According to Vaishnav, Modi defeated his rivals in 2014 because of Indians’ perception that “the Congress party had mismanaged the economy, fallen into paralysis, and faced one major corruption scandal after another.” Brazil has seen the banal, minor and fundamentally ambiguous corruption of Dilma Rousseff’s Workers’ Party government replaced first by Michel Temer’s far more aggressively corrupt government after her impeachment in 2016 and then by Bolsonaro, elected in 2018, whose close association with the criminal class, including death squads, neatly accompanies his own taste for well-structured corruption.

In reality, corruption can be seen as an inevitable feature of any political system that puts money at the center of its value system, which of course is the working principle of any capitalist economy. It’s just a question of where corruption lurks, what laws and customs it hides behind and how well it disguises itself. Where money rules, corruption becomes an everyday work tool.

Earlier this year, Forbes assessed Modi’s progress in fighting corruption and concluded: “Modi’s government has been fighting corruption in the wrong places, among the country’s poor. And it has left corruption thriving in the high places, among the country’s rich.” That represents a trend among strong-arm leaders who absolutely need to buy off the most powerful interest groups in their nation just to stay in power. They may even boast about the patriotism of supporting the rich and powerful. The easiest victims of anti-corruption reforms are the poor, many of whom have no choice but to find shortcuts for survival, among which are favors, dodges and subterfuges that can be designated as corruption.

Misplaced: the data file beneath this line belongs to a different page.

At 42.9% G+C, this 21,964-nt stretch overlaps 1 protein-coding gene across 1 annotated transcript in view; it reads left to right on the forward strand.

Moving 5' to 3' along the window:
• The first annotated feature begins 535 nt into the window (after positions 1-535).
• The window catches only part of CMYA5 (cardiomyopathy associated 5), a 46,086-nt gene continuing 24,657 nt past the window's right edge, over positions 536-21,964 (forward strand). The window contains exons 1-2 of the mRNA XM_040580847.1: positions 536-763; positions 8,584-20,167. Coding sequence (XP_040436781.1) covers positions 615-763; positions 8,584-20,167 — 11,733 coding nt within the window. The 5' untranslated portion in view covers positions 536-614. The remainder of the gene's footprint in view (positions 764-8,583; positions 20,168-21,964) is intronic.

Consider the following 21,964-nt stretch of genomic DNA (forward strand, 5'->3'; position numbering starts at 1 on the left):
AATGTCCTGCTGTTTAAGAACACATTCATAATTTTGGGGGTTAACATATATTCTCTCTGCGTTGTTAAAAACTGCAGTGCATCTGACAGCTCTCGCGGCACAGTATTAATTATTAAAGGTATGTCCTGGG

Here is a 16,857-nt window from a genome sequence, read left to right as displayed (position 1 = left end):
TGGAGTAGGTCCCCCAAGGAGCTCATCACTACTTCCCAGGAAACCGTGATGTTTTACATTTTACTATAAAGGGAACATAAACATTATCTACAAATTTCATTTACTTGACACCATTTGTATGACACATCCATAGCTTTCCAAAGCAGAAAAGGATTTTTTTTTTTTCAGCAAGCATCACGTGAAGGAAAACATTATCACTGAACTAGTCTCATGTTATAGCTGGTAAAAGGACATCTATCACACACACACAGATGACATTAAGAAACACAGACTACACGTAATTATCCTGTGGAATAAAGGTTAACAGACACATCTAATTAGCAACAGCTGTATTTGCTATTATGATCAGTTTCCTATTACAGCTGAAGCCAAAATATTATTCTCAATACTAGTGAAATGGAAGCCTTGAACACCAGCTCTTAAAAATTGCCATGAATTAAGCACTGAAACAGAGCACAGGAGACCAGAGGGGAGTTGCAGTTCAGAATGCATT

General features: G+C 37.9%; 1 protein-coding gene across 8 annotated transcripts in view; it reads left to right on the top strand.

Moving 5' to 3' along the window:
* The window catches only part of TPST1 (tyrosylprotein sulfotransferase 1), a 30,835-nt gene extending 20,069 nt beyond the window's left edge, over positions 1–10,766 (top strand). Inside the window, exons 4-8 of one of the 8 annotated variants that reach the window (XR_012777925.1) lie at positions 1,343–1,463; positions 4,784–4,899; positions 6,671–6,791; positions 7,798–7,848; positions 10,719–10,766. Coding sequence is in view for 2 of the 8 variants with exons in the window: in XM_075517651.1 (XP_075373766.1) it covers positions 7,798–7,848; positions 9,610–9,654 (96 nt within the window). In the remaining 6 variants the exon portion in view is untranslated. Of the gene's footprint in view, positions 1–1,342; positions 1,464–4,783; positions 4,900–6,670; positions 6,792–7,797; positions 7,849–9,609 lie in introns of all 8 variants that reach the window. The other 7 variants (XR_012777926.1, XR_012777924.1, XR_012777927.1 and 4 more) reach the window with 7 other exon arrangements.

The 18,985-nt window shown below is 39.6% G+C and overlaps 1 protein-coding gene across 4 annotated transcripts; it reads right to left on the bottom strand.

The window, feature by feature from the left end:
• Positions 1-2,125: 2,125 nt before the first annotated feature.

In brief, strong political leaders now seek to alienate those they don’t need and protect from alienation those they depend on both for their financing and the energy required to mobilize for their election campaigns. Though Modi leads a nation with a population that is several times the world’s largest democracy, he is just one in a growing cast of talented performers skilled in the art of selective alienation.

*[In the age of Oscar Wilde and Mark Twain, another American wit, the journalist Ambrose Bierce, produced a series of satirical definitions of commonly used terms, throwing light on their hidden meanings in real discourse. Bierce eventually collected and published them as a book, The Devil’s Dictionary, in 1911. We have shamelessly appropriated his title in the interest of continuing his wholesome pedagogical effort to enlighten generations of readers of the news.]

The views expressed in this article are the author’s own and do not necessarily reflect Fair Observer’s editorial policy.